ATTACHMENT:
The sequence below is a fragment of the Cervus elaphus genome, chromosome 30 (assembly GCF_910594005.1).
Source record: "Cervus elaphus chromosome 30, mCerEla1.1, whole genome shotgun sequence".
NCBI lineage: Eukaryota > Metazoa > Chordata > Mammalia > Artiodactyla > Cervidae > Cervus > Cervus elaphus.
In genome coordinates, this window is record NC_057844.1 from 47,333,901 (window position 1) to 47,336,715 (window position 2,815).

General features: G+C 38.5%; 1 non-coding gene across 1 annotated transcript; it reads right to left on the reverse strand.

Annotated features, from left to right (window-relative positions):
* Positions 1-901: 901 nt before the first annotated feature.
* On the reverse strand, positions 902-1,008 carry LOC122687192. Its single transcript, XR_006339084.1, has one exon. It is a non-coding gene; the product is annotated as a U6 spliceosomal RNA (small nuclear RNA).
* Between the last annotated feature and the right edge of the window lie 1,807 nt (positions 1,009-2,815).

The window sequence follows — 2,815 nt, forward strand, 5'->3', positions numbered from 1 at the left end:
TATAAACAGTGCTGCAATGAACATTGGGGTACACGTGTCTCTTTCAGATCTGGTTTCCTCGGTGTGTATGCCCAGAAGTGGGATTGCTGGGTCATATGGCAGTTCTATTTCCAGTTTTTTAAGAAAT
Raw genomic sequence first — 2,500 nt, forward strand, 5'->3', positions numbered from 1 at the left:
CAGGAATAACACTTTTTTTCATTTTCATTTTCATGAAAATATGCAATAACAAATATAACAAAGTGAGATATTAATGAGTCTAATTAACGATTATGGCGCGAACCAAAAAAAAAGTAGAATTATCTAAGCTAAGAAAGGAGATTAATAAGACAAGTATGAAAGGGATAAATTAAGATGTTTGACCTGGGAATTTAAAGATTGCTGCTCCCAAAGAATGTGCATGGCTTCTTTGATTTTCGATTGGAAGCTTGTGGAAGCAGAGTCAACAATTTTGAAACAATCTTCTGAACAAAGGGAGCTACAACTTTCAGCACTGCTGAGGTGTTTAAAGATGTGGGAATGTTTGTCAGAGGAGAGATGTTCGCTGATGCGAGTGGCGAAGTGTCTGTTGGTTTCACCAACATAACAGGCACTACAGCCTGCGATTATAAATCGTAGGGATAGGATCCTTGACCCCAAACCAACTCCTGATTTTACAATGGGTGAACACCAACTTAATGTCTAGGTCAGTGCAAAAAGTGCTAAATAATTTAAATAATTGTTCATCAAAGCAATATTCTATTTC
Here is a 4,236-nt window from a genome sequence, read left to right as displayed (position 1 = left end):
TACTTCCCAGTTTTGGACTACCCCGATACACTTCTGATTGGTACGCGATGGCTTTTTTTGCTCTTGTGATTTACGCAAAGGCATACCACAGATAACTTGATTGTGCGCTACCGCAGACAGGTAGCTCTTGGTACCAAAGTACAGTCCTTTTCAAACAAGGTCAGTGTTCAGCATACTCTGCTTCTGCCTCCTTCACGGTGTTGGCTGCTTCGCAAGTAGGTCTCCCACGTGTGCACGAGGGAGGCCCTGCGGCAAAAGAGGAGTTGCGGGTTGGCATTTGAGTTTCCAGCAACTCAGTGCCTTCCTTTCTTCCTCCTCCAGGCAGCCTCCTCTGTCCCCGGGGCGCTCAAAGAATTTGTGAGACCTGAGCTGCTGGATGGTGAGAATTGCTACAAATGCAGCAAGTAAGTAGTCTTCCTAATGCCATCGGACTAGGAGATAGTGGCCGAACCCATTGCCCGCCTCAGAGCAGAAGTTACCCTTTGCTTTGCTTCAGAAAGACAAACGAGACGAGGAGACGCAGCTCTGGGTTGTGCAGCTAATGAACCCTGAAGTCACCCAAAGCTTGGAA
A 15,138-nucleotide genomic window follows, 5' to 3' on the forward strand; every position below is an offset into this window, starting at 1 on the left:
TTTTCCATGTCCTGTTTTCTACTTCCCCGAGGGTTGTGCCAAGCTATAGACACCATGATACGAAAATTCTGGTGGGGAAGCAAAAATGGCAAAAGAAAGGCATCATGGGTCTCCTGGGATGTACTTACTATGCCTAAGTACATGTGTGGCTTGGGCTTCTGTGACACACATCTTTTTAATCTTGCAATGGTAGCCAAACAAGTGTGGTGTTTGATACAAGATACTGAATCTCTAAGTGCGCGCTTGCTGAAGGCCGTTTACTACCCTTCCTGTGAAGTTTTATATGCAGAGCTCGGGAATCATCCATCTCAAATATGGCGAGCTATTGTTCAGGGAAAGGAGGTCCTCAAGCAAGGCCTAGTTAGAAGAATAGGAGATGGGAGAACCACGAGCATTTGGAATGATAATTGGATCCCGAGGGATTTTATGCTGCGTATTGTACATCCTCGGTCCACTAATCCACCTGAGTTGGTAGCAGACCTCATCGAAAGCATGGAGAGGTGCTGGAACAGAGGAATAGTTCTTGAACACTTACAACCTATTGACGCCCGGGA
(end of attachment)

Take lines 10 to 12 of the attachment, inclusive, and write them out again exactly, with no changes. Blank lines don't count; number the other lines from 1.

The window sequence follows — 2,815 nt, forward strand, 5'->3', positions numbered from 1 at the left end:
TATAAACAGTGCTGCAATGAACATTGGGGTACACGTGTCTCTTTCAGATCTGGTTTCCTCGGTGTGTATGCCCAGAAGTGGGATTGCTGGGTCATATGGCAGTTCTATTTCCAGTTTTTTAAGAAAT
Raw genomic sequence first — 2,500 nt, forward strand, 5'->3', positions numbered from 1 at the left: